## 3.4 Topology     continued...

When a node is not connected to every other node, messages may have to go through intervening nodes to reach their final destination. The diameter of a network is the longest path between any two nodes. Again the ring and fully connected network show two extremes. A ring of n nodes has diameter , but a fully connected network has a fixed diameter (1) no matter how many nodes there are.

Figure 11: Hypercubes.

The diameter of a ring grows as more nodes are added, but the diameter of a fully connected network remains the same. On the other hand, a ring can expand indefinitely without changing the degree, but each time a new node is added to a fully connected network a link has to be added to each existing node. Scalability refers to the increase in the complexity of communication as more nodes are added. In a highly scalable topology more nodes can be added without severely increasing the amount of logic required to implement the topology and without increasing the diameter.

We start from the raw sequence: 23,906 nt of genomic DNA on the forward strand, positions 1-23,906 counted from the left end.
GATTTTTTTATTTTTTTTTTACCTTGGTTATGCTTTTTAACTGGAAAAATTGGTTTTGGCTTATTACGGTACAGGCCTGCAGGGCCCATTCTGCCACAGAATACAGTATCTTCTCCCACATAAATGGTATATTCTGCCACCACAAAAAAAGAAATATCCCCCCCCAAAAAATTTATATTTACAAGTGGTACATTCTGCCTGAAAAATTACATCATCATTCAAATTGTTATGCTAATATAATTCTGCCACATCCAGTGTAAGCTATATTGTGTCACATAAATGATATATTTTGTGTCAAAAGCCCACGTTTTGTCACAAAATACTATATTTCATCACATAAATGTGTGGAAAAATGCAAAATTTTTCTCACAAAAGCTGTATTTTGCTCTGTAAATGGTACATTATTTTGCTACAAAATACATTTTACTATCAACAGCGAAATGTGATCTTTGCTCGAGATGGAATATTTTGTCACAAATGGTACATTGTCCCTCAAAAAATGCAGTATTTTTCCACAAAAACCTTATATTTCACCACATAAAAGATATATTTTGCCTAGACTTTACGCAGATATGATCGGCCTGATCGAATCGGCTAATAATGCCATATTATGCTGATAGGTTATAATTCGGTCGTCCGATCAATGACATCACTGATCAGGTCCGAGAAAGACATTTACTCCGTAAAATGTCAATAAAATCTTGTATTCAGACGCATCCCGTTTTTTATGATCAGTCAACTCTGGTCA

A scalable topology that has been used in several parallel processors is the hypercube, shown in Figure 11. A line connecting two nodes defines a 1-dimensional ``cube.'' A square with four nodes is a 2-dimensional cube, and a 3D cube has eight nodes. This pattern reveals a rule for constructing an n-dimensional cube: begin with an (n-1)-dimensional cube, make an identical copy, and add links from each node in the original to the corresponding node in the copy. Doubling the number of nodes in a hypercube increases the degree by only 1 link per node, and likewise increases the diameter by only 1 path. It is left as an exercise to prove that an n-dimensional hypercube has nodes, diameter n, and degree n.